NAWEA/WindTech 2019 Conference

The NAWEA/WindTech 2019 Conference took place at the University of Massachusetts Amherst on October 14th–16th, 2019.  This was an opportunity for wind energy academics and researchers to discuss the Grand Vision for Wind Energy and its implications. Thought leaders from around the world discussed the pivotal role wind energy will play in the transition from a system based primarily on fossil fuels to one primarily supported by renewable energy. The conference focused on the challenges in wind energy science, as well as the economic, environmental and social policy aspects of this transition.  It combined the longstanding North American Wind Energy Academy (NAWEA) Symposium and the International Conference on Future Technologies in Wind Energy (WindTech) and was developed in collaboration with the National Renewable Energy Laboratory and the European Academy of Wind Energy.

The conference was dedicated to research and education, and included technical sessions, panel discussions, a graduate student symposium, a poster session, engineering software workshops, business meetings, social events, and opportunities for interesting excursions.

Topics included:

  • Wind resource (for example: atmospheric boundary layer investigations, mesoscale/microscale interactions, field studies and CFD modeling, forecasting, and remote sensing.)
  • Meteorological/oceanographic design conditions (such as extreme events, turbulence, ocean waves, and air-sea interactions.)
  • Turbine technology (including aeroelasticity, turbine components, blades, fatigue, and turbine level modelling)
  • Wind plant design (for example: multiple turbines working together as single power plants, design for system level reliability, plant level modelling, and wakes)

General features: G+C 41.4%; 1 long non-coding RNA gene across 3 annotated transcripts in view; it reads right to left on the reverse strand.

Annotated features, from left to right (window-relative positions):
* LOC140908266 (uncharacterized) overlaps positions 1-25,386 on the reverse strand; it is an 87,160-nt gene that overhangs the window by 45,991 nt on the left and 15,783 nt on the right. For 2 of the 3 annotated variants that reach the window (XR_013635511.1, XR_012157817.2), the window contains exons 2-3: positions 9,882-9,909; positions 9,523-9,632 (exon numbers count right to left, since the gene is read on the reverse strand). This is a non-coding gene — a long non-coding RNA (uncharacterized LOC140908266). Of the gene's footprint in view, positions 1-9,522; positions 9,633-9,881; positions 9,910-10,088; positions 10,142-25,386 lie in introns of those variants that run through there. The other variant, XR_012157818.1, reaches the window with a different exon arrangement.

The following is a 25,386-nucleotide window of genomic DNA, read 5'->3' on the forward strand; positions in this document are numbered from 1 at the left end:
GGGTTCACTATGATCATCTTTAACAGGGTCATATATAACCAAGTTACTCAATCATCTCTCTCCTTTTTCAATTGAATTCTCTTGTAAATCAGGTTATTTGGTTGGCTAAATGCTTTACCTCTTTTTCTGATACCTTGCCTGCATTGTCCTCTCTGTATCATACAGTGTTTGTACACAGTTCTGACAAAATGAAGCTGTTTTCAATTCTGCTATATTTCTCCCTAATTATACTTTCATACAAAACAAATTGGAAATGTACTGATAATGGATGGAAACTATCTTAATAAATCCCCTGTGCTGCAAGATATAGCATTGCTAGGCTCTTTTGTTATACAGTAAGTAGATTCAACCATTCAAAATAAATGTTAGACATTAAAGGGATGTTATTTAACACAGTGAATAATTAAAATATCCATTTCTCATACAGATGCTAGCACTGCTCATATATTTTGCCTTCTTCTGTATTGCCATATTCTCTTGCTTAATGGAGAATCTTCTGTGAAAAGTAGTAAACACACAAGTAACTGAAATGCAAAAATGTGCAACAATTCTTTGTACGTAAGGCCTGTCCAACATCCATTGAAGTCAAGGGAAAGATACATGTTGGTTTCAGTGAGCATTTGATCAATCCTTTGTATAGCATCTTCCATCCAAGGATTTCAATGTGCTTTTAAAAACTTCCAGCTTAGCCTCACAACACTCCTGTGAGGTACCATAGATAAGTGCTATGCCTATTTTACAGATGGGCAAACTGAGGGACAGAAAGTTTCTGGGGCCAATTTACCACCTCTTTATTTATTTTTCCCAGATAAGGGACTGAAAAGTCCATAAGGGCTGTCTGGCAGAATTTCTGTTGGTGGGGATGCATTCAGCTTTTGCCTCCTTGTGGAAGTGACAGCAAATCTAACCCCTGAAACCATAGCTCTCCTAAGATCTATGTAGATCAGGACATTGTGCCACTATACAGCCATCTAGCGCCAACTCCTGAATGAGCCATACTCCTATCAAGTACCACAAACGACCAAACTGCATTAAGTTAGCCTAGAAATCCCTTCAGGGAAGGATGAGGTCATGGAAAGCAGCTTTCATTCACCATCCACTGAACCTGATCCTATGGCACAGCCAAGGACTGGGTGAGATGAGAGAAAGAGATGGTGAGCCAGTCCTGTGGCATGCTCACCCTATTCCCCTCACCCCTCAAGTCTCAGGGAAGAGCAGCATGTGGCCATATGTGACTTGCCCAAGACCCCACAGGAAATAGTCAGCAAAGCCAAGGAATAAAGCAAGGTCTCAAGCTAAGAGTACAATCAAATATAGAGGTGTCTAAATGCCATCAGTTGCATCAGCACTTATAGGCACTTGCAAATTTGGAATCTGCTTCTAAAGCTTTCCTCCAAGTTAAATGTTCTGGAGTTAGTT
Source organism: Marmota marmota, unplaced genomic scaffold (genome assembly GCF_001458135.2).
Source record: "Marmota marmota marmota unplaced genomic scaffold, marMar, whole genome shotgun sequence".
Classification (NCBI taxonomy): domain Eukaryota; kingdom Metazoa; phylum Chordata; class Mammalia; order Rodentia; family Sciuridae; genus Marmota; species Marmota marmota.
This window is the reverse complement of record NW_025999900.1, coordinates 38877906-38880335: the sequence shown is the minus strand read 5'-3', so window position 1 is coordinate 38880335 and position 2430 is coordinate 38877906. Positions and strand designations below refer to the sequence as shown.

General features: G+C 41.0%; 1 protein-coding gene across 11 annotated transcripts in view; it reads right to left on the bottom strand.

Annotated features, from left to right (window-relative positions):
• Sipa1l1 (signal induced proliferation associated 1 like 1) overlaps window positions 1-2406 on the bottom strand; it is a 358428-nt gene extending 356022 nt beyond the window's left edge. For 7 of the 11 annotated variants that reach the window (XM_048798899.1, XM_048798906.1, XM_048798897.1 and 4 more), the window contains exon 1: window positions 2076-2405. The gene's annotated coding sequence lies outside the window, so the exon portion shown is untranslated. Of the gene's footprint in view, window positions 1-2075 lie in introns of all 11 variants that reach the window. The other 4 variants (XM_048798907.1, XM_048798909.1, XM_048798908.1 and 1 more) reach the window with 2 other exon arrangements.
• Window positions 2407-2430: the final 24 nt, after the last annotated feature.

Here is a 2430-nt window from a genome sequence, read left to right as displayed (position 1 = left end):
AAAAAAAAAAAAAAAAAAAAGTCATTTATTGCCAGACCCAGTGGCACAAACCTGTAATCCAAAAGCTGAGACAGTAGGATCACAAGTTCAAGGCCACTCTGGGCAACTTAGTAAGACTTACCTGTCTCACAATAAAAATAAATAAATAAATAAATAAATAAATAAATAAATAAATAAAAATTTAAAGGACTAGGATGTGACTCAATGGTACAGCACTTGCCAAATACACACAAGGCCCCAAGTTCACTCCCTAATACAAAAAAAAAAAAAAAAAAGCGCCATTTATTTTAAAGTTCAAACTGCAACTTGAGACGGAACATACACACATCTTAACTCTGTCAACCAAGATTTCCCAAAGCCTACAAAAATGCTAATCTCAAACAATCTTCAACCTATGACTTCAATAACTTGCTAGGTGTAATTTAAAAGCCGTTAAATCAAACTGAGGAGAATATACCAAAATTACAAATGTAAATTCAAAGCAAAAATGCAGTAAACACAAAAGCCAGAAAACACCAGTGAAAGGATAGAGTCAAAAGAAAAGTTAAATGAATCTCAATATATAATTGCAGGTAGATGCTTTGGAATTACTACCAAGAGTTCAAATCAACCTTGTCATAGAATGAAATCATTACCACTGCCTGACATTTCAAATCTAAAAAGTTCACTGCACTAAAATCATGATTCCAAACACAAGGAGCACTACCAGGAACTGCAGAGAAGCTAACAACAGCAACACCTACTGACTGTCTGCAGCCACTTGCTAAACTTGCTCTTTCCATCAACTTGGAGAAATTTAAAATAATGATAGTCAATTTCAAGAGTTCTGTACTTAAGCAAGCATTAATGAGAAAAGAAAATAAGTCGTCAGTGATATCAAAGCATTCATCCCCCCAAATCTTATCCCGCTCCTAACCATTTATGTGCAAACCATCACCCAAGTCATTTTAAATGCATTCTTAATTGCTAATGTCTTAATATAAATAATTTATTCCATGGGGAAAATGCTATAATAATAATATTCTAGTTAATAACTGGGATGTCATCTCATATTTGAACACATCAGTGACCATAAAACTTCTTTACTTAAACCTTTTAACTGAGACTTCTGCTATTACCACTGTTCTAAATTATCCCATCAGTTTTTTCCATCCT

• Wind power system integration (electrical power systems, energy storage, power to X, wind/water systems, and market design)
  • Social, environmental, economics and policy (including public acceptance, public policy, environmental impacts, permitting, and wind turbine noise)
  • Turbine lifecycle considerations (such as manufacturing, infrastructure, cradle to grave design, composite materials, and wind plant life extension)
  • Wind system controls (turbine controls, system level controls, multi-criteria decision making, and system health monitoring)
  • Structures, safety and reliability (support structures, foundations, structural reliability, design for maintainability and related topics)
  • Offshore wind energy (fixed and floating turbines, offshore infrastructure, offshore geotechnical aspects, and site investigations )
  • Distributed wind power/hybrid power systems (small/medium scale wind turbines, system level control, load management, DG systems with PV and/or energy storage)
  • Education (graduate level courses in wind energy related topics, interdisciplinary topics, on-line courses, collaboration between universities, and international cooperation)

Post conference events included meetings of the North American Wind Energy Academy, OpenFAST and SOWFA/Nalu software workshops, a PhD student symposium, a field trip to the Massachusetts Wind Turbine Blade Test Facility and meetings of a number of working groups of the International Energy Agency.

A banquet  was held  at the at the historic Inn on Boltwood in Amherst center. The banquet featured live jazz music as well as local farm-to-table food and hors d'oeuvres .